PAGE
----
Updated: May 11, 2019
Approximately 75 people attended a meeting with the SFMTA to discuss transit changes, infrastructure upgrades, tree replacement, and small business support for the Mission portion of the 16th Street corridor upgrades, but much of the attention ended up focused on impacts of the red transit-only lanes portion of the project.
Community residents, small business owners, and neighborhood advocates attended a meeting hosted by the SFMTA and United to Save the Mission organizations led by the San Francisco Latino Democrats to discuss the 16th street transit and infrastructure changes scheduled to begin its “Phase 2” this fall in the Mission. The total cost of both phases of the project is $67.5 Million, and now includes the extended 22 Fillmore bus service.
While the meeting also entailed discussion of tree replacement, traffic changes, streetscape additions, small business support during construction, and more, most of the community speakers focused their comments on concerns about the red transit-only lanes portion of the project.
Paula Tejada, who owns Chile Lindo on 16th Street and spoke to MissionWord following the meeting, said the red lanes have in many ways become an emotional symbol of the community fight to survive amidst complex changes that don’t seem intended to benefit them, and that the red transit lanes can cause an emotional response for those who have been in the neighborhood a long time and are battling to stay here.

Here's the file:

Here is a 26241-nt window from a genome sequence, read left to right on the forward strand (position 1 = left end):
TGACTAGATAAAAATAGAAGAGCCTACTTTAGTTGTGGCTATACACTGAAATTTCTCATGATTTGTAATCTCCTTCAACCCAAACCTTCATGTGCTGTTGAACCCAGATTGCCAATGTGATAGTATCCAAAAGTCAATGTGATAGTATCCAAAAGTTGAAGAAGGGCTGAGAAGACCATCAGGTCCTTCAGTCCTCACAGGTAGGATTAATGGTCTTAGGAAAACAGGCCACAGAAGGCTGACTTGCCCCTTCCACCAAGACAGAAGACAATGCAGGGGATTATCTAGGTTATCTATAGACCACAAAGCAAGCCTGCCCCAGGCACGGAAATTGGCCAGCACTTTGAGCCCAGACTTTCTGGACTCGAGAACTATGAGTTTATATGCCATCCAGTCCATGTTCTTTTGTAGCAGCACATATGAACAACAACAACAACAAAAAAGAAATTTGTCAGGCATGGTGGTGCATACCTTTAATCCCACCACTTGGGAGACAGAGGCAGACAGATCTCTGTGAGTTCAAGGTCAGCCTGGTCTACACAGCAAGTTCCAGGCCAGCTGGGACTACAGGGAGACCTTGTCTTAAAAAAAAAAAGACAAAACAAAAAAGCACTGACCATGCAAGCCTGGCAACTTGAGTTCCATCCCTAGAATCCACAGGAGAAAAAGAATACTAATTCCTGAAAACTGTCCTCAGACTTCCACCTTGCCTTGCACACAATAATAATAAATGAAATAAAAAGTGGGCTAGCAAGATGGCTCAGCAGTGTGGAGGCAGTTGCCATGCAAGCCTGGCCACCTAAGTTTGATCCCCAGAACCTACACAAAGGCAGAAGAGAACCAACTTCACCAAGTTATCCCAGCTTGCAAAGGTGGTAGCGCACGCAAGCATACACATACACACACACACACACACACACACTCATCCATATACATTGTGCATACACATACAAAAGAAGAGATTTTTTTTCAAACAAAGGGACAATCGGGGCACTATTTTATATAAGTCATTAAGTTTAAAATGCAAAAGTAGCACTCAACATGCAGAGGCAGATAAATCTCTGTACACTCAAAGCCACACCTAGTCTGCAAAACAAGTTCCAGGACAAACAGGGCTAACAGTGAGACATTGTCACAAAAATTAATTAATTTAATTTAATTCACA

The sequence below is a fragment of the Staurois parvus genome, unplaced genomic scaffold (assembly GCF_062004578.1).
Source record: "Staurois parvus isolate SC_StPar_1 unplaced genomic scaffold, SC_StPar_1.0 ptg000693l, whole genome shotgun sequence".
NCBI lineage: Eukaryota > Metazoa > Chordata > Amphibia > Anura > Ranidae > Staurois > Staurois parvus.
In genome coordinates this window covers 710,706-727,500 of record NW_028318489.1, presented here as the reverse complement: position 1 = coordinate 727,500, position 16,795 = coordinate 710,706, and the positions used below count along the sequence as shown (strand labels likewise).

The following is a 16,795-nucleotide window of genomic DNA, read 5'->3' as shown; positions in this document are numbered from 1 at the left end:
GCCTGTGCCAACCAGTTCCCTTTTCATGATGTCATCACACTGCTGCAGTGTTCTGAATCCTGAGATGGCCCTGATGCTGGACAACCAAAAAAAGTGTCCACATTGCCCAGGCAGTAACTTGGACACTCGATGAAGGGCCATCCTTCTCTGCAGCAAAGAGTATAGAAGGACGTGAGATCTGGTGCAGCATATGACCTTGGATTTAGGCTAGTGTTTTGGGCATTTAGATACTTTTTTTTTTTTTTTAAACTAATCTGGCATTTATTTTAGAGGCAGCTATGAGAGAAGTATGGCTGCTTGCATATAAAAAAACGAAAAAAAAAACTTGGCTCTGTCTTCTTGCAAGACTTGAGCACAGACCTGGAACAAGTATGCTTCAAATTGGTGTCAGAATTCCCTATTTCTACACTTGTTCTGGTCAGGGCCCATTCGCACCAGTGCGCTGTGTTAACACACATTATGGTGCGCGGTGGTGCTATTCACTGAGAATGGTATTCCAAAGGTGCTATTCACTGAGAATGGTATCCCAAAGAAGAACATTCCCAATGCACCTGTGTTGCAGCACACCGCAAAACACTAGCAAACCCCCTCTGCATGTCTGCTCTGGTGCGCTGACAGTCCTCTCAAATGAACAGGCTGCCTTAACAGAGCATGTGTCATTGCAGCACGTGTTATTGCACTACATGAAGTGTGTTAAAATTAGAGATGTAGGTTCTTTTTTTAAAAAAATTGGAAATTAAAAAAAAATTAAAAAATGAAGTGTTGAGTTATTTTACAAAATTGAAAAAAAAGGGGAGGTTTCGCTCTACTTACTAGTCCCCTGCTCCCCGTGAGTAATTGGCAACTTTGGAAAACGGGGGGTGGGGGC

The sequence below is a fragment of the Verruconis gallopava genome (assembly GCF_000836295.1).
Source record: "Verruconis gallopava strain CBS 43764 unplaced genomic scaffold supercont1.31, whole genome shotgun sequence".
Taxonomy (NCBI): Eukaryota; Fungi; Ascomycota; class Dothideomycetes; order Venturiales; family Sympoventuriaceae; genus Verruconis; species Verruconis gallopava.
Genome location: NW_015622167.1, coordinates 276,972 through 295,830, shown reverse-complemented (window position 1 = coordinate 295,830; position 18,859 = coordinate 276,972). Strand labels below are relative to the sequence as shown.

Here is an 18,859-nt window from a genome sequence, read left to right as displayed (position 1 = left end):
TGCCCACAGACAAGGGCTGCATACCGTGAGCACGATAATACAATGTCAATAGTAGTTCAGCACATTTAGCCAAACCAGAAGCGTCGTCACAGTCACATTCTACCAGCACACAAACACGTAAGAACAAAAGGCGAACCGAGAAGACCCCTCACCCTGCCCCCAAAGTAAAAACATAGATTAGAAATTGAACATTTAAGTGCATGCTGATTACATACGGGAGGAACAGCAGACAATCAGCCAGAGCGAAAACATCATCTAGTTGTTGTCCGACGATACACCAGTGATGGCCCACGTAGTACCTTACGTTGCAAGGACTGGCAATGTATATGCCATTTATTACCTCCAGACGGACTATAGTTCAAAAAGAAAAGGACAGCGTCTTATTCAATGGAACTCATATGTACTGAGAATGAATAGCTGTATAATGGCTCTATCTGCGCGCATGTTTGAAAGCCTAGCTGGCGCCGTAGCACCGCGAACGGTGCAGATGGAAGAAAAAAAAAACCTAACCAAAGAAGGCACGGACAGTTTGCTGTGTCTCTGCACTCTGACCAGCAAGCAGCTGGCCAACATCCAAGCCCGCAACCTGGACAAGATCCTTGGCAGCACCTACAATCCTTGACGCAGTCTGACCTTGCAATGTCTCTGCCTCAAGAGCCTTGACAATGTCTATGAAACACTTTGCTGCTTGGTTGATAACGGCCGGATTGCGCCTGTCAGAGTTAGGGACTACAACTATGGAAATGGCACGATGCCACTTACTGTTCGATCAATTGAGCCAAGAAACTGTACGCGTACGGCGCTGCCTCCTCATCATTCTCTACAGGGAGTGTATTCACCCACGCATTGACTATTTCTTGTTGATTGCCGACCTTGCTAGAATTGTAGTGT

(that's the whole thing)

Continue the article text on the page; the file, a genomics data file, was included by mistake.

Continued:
“It seems to signal that we’re being trampled on,” she said.
Tejada gave SFMTA officials credit for hosting the meeting with community members and listening to residents speak passionately about their concerns. She said that she hoped that they would keep listening and making changes based on the suggestions they were hearing. “[And] not just use it to check off a box,” she added.
Many of those at the meeting cited worries about potential impacts from the red lanes on business, local bus service, and the culture of the neighborhood, based on what they had experienced after red lanes were put in on Mission Street in 2016. Speakers also cited a lack of community engagement before either 16th Street or Mission Street changes were approved, and what they perceived as the SFMTA’s history of inequitable processes that create transit projects that impact vulnerable communities such as the Mission without meaningful neighborhood input to shape the project.
SFMTA officials acknowledged some of these historic shortcomings at the meeting and promised to move in a new direction with the community.
Kevin Ortiz, an officeholder with the Latino Democrats, who helped host the meeting, said that he considered the night a success in that community members were heard, especially given the lack of an inclusive process in the past on the project.
“We wish we were reached out like this earlier, but we’re happy the SFMTA came out, presented the project, and listened,” said Ortiz. “I think the community felt heard, and that’s a great first step.”